Under 28 U.S.C. § 1605(a)(1), a foreign state is not immune from the jurisdiction of the courts of the United States or of the States where "the foreign state has waived its immunity either explicitly or by implication[.]" Plaintiff argues Ambassador Diakite implicitly waived the FSIA Defendants' immunity during a dinner party on June 10, 2010. (See Pl.'s Omnibus Mem. at 31, 49, 54-56.) Specifically, Plaintiff asserts, that during the dinner party, he informed Ambassador Diakite about the publications of the Na Tchuto Photograph on the ANGOP website. In response, Ambassador Diakite allegedly told Plaintiff: "If the website in question is that of ANGOP the government of the Republic of Angola will assume its responsibilities." (Id. at 55.) Plaintiff also claims that Ambassador Diakite gave him her business card and "instructed Plaintiff not to discuss the case with anyone else and to send all documentation related to the case, directly to her." (Id.) Plaintiff's waiver argument is meritless.

It is well settled that "the implied waiver provision of Section 1605(a)(1) must be construed narrowly." Smith v. Socialist People's Libyan Arab Jamahiriya ("Socialist People's"), 101 F. 3d 239, 243 (2d Cir. 1996) (citations and internal quotations omitted). An implied waiver is only found in "circumstances in which the waiver was unmistakable" and "unambiguous." Drexel Burnham Lambert Group Inc. v. Committee of Receivers for Galadari, 12 F. 3d 317, 325 (2d Cir. 1993). Indeed, the legislative history of the FSIA provides only three examples of implicit waivers: "when (1) a foreign state has agreed to arbitrate in another country; (2) a foreign state has agreed that the law of a particular country shall govern; or (3) a foreign state has filed a responsive pleading but has failed to raise the defense of sovereign immunity." Cargill Intern. S.A. v. M/T Pavel Dybenko, 991 F. 2d 1012, 1017 (2d Cir. 1993) (citing H.R. Rep. No. 94-1487, at 18 (1976), reprinted in 1976 U.S.C.C.A.N. 6604, 6617). In reviewing the three examples set forth in the FSIA legislative history, the Second Circuit has concluded "that Congress primarily expected courts to hold a foreign state to an implied waiver of sovereign immunity by the state's actions in relation to the conduct of litigation." Socialist People's, 101 F. 3d at 243-244 (emphasis added).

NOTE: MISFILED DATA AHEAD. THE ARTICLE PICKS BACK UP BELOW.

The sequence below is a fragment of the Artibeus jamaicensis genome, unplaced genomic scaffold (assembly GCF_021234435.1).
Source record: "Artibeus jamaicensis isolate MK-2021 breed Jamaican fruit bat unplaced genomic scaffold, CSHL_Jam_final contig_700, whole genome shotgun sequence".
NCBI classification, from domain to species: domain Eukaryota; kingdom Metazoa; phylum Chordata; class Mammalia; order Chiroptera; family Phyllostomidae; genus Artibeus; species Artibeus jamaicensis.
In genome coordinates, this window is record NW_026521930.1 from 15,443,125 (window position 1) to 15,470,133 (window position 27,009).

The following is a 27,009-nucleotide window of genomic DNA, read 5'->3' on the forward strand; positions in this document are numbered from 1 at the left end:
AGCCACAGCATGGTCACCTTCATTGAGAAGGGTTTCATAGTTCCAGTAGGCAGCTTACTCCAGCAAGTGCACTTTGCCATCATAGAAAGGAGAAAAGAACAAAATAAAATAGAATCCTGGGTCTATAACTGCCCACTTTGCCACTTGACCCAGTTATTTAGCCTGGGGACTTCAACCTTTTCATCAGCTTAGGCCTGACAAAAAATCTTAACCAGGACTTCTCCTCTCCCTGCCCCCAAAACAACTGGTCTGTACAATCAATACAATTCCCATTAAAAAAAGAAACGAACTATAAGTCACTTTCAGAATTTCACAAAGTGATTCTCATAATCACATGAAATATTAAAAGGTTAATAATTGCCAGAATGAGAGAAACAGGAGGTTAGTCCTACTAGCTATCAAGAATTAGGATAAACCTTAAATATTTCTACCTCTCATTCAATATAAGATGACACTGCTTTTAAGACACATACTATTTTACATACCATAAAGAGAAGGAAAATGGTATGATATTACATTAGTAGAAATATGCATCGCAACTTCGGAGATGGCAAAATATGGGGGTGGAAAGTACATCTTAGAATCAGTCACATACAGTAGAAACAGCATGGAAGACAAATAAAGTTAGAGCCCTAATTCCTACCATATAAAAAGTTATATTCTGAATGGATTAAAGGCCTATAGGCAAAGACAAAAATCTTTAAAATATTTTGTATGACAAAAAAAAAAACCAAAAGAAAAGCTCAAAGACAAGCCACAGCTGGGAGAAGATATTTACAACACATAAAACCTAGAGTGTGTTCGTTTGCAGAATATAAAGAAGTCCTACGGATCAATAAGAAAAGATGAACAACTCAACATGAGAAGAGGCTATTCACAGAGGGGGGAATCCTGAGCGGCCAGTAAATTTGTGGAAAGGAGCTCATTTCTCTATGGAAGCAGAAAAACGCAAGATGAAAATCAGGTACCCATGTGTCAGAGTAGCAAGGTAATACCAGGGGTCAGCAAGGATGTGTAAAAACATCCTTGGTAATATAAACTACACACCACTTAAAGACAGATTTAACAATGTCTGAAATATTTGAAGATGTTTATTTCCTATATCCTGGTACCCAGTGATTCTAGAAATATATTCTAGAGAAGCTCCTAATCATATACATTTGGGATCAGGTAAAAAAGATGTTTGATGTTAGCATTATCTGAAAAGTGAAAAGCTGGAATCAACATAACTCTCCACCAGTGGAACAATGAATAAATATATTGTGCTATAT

Here, Plaintiff provides no evidence or legal authority in support of his claim that the Ambassador's purported statement constituted an implicit waiver of the FSIA Defendants' immunity to suit. Assuming, arguendo, the Ambassador even made the purported statement, it was nevertheless uttered more than six months before Plaintiff initiated this lawsuit.*fn6 Indeed, the statement, even if uttered, "contains no express or indirect reference to a waiver of sovereign immunity" and it "does not bear such a close relationship to litigation as to support an implied waiver." Socialist People's, 101 F. 3d at 245-56. Accordingly, the Court finds Ambassador Diakite did not implicitly waive the FSIA Defendants' sovereign immunity.

ii. The Commercial Activities Exception

Plaintiff maintains the "commercial activities exception" to the FSIA, 28 U.S.C. § 1605(a)(2), applies to ANGOP because it generates revenue through advertisements, thus conferring on the Court subject matter jurisdiction over the FSIA Defendants. (See Pl.'s Omnibus Mem. at 56-65, 81.) The FSIA Defendants argue that, even if ANGOP's actions are commercial in nature within the meaning of the FSIA, Plaintiff nevertheless has failed to meet all the elements of the commercial activities exception. (Def. Mem. at 9.) The Court finds the commercial activities exception is not applicable to the FSIA Defendants.